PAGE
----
Today it's struggling to survive, broadcasting on an obscure platform with pathetic ratings. A decision has been taken to close three of the bureaux.
Yet Zikalala stands by his decision to launch the channel. "South Africans must hear from South Africans what's happening in the world."
Another decision he is proud of is the presidential correspondents he created in a bid to separate the state from the party in SABC coverage. He also established the SABC news agency. More recently, the broadcaster got the thumbs up from the Media Monitoring group for its fair coverage of the April elections.
"There is no room for politics in the SABC," he used to tell his staff. "If you want to get involved in politics, you must leave the SABC or leave your politics outside."
Yet Zikalala was a political appointment himself and his political views were not often kept in check, though he refutes this.
"I was raised by the ANC and I'm not afraid to say that… But when I walked in here, I thought I must look at issues in a much more professional way. You cannot be biased."
However, when I ask him if he's a member of the ruling party, Zikalala laughs but won't be drawn any further. "I cannot comment about that," he says.
Three years ago his political leanings began to emerge during the infamous "blacklisting" saga. A number of commentators found they were no longer welcome at Auckland Park. They shared one common characteristic: "A penchant for incisive commentary that often was critical of the government", as one aptly put it.
"There was no blacklisting," Zikalala says. "It's what you call grey-listing. The unfortunate thing is that we failed to communicate it properly."
According to Zikalala, the same faces and voices were dominating airwaves and screens, though not all were qualified to opine as they did. He drafted guidelines for his staff, suggesting they consider more qualified people to provide comment.
"The commentators I would like to see are the ones that are attached to academic institutions. That's what I said. But there were no names attached," he argues.
Yet an inquiry into the matter found otherwise, based on affidavits submitted by Pippa Green, then head of radio news, and former presenter John Perlman, which pointed to the existence of the blacklists.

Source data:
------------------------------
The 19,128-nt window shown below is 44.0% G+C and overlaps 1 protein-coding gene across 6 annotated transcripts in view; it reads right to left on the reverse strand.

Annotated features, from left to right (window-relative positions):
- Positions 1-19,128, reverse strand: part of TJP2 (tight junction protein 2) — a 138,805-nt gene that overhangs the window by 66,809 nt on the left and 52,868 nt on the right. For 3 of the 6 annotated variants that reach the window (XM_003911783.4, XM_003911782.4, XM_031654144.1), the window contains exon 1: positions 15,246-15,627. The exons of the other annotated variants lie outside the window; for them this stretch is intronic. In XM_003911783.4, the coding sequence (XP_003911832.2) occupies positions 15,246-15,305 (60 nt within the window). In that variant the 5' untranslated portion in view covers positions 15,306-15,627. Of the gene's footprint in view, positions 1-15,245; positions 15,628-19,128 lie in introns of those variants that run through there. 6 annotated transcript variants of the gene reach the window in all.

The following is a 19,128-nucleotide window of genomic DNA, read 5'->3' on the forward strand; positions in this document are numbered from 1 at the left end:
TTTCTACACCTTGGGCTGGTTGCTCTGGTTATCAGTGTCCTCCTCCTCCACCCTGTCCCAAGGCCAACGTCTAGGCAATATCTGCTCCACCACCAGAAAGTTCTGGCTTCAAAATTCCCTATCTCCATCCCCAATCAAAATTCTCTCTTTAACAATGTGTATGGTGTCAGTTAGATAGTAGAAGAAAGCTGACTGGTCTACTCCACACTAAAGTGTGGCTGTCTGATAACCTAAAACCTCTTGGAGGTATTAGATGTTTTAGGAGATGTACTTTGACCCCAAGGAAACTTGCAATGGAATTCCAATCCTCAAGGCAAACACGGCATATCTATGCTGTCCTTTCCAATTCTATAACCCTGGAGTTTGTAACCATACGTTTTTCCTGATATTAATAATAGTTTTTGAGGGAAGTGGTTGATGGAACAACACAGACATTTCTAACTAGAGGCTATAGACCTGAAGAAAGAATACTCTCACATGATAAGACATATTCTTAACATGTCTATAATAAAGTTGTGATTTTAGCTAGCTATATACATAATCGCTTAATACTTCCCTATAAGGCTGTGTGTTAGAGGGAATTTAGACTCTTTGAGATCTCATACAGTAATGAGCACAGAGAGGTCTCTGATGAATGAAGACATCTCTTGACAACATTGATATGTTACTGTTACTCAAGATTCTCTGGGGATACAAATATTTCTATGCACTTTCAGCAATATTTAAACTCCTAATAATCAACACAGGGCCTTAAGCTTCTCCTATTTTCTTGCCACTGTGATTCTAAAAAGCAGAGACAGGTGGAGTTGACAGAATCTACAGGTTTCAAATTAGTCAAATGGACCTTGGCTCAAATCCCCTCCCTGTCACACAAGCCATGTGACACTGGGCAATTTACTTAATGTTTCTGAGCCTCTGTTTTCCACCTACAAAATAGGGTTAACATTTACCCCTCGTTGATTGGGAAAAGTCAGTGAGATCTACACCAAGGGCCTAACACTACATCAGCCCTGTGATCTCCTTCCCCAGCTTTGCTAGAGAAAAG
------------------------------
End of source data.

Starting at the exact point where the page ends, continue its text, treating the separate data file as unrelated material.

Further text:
Zikalala still stands by his claim.
Green, Perlman and a host of other well-known journalists left the corporation under Zikalala's watch, either squeezed out by him or unable to work under him.
One-time colleague Max du Preez understood his dismissal as follows: "He explained to senior black colleagues, who in turn told me, that it was 'symbolically important' for the 'Africanisation of the SABC' to 'crush' the most senior white journalist in the corporation 'as an example to other whites'."
Yet upon his departure last month, Zikalala talked to Tim Modise on SAFM about his perceived lack of respect from white editors in the industry.
"They feel that a black man cannot run such a huge organisation. A black man cannot have the good and courageous ideas that I have," he said.
The website Thought Leader attributes the following quote to him, which it is claimed he made in a 1997 interview: "I used to hate everything to do with white people" and that "it's not easy to shake that passion'."
"I never said it," Zikalala now says.
Is he racist?
"I'm not racist at all. I grew up in the ANC and the party's politics taught me to see people as human beings and not judge them on their skin colour."
Ironically, his 1986 PhD dissertation, which he was awarded at the Sofia University in Bulgaria, was submitted under the title "SABC as the Racist Propaganda".
What a long way he has come.